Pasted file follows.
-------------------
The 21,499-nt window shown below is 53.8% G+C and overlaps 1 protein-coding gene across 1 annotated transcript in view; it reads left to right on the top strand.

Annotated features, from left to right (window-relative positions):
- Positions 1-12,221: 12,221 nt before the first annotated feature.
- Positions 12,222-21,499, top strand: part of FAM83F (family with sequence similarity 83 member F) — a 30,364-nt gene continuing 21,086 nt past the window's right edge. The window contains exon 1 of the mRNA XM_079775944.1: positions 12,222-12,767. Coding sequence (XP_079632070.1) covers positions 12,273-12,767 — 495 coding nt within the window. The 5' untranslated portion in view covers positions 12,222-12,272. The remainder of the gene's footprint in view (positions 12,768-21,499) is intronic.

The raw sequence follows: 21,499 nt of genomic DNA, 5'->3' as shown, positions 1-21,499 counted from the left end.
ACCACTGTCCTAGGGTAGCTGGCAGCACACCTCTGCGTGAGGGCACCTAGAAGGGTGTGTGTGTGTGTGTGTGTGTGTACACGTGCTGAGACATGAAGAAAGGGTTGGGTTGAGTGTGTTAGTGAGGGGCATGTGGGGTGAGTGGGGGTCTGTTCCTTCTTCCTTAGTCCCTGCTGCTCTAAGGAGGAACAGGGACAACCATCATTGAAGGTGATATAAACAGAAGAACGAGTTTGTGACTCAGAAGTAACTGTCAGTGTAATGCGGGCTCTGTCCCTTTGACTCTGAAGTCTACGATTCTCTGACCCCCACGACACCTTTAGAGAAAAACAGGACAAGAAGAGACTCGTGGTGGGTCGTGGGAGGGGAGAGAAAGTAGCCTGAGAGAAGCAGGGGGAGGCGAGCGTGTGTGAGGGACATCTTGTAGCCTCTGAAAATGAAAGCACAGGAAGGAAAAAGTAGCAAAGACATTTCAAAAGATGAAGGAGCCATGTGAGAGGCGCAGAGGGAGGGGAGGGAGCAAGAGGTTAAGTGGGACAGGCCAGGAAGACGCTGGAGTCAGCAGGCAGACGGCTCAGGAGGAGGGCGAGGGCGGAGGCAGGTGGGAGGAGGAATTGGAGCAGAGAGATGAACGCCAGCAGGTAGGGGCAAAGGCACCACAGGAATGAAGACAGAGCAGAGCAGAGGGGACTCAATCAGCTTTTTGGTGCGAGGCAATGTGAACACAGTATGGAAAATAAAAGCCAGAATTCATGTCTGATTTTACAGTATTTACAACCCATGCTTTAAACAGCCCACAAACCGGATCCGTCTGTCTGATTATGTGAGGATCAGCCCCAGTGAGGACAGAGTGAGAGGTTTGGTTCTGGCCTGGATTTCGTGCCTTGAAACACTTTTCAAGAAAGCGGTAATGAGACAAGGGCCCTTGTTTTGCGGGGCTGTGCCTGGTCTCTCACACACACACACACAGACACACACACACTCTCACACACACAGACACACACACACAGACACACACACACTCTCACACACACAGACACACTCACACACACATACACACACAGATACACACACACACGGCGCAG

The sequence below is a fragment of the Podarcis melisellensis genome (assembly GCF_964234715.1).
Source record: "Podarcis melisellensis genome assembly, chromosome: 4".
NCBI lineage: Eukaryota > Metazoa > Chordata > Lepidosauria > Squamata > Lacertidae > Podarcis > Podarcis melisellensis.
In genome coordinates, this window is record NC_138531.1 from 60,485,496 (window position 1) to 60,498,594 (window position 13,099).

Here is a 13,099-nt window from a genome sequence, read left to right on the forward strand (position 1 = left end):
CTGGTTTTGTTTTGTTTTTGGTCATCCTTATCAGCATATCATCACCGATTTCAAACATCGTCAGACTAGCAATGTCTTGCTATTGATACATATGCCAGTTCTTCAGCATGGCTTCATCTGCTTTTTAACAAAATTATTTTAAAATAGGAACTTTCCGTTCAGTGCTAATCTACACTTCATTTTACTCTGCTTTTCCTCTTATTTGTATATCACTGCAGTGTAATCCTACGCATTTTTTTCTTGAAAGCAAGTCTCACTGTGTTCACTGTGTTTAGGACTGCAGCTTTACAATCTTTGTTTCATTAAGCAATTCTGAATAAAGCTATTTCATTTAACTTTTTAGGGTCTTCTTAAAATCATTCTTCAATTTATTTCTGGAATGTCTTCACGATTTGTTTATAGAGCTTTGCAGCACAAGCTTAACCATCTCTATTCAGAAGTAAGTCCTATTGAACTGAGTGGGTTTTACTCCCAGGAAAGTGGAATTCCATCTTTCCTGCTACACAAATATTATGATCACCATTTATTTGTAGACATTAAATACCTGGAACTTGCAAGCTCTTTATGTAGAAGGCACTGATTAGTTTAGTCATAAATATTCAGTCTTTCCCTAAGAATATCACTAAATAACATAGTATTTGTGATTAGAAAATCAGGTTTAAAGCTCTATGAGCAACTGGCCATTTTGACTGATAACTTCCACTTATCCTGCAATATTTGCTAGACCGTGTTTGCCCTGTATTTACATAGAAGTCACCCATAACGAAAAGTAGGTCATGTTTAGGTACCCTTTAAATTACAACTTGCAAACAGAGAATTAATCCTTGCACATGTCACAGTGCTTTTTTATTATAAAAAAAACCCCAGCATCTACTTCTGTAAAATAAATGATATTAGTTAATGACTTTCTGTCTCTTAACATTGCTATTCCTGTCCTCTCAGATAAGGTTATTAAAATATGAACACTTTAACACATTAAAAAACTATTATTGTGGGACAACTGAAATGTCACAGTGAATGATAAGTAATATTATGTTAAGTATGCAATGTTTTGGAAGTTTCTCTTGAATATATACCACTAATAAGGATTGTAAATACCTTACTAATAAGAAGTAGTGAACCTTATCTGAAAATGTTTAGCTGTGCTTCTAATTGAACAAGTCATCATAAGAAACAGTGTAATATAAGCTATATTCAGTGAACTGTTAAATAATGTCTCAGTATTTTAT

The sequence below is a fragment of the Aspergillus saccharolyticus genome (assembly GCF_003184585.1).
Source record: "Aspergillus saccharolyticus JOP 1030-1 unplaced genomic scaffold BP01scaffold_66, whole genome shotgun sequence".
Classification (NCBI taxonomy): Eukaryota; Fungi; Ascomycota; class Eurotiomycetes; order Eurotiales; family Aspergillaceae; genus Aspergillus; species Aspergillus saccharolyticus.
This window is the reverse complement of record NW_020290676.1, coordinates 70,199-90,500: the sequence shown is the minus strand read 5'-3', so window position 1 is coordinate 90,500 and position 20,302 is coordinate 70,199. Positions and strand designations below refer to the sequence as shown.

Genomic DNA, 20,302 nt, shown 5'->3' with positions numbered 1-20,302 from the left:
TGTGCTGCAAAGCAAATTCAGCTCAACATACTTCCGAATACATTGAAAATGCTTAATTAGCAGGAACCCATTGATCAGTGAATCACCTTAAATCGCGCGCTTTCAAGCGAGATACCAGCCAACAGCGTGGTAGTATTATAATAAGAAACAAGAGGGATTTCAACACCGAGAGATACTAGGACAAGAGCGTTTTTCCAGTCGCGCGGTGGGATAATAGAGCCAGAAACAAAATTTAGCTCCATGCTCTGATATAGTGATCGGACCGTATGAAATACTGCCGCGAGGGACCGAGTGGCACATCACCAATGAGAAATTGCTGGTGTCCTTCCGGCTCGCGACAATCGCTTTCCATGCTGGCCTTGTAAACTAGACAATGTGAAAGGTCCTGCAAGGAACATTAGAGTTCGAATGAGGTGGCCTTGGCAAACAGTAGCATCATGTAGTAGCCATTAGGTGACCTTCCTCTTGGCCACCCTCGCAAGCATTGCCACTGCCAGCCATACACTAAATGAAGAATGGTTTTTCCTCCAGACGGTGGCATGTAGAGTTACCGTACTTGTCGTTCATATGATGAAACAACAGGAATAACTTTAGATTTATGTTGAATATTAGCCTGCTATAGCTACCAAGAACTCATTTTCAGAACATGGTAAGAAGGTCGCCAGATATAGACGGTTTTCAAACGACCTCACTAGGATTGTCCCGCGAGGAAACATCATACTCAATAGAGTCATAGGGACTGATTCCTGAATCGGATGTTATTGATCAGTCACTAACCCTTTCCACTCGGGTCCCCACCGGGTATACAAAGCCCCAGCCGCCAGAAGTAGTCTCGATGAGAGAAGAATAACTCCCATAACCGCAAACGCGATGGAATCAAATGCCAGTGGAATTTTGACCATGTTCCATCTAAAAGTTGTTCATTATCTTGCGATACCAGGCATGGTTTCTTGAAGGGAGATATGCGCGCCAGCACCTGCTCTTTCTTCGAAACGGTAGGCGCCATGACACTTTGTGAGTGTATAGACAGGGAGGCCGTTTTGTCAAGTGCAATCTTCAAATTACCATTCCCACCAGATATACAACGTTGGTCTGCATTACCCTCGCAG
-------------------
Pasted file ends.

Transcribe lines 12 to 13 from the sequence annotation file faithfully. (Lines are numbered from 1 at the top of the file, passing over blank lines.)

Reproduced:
CTGGTTTTGTTTTGTTTTTGGTCATCCTTATCAGCATATCATCACCGATTTCAAACATCGTCAGACTAGCAATGTCTTGCTATTGATACATATGCCAGTTCTTCAGCATGGCTTCATCTGCTTTTTAACAAAATTATTTTAAAATAGGAACTTTCCGTTCAGTGCTAATCTACACTTCATTTTACTCTGCTTTTCCTCTTATTTGTATATCACTGCAGTGTAATCCTACGCATTTTTTTCTTGAAAGCAAGTCTCACTGTGTTCACTGTGTTTAGGACTGCAGCTTTACAATCTTTGTTTCATTAAGCAATTCTGAATAAAGCTATTTCATTTAACTTTTTAGGGTCTTCTTAAAATCATTCTTCAATTTATTTCTGGAATGTCTTCACGATTTGTTTATAGAGCTTTGCAGCACAAGCTTAACCATCTCTATTCAGAAGTAAGTCCTATTGAACTGAGTGGGTTTTACTCCCAGGAAAGTGGAATTCCATCTTTCCTGCTACACAAATATTATGATCACCATTTATTTGTAGACATTAAATACCTGGAACTTGCAAGCTCTTTATGTAGAAGGCACTGATTAGTTTAGTCATAAATATTCAGTCTTTCCCTAAGAATATCACTAAATAACATAGTATTTGTGATTAGAAAATCAGGTTTAAAGCTCTATGAGCAACTGGCCATTTTGACTGATAACTTCCACTTATCCTGCAATATTTGCTAGACCGTGTTTGCCCTGTATTTACATAGAAGTCACCCATAACGAAAAGTAGGTCATGTTTAGGTACCCTTTAAATTACAACTTGCAAACAGAGAATTAATCCTTGCACATGTCACAGTGCTTTTTTATTATAAAAAAAACCCCAGCATCTACTTCTGTAAAATAAATGATATTAGTTAATGACTTTCTGTCTCTTAACATTGCTATTCCTGTCCTCTCAGATAAGGTTATTAAAATATGAACACTTTAACACATTAAAAAACTATTATTGTGGGACAACTGAAATGTCACAGTGAATGATAAGTAATATTATGTTAAGTATGCAATGTTTTGGAAGTTTCTCTTGAATATATACCACTAATAAGGATTGTAAATACCTTACTAATAAGAAGTAGTGAACCTTATCTGAAAATGTTTAGCTGTGCTTCTAATTGAACAAGTCATCATAAGAAACAGTGTAATATAAGCTATATTCAGTGAACTGTTAAATAATGTCTCAGTATTTTAT

The sequence below is a fragment of the Aspergillus saccharolyticus genome (assembly GCF_003184585.1).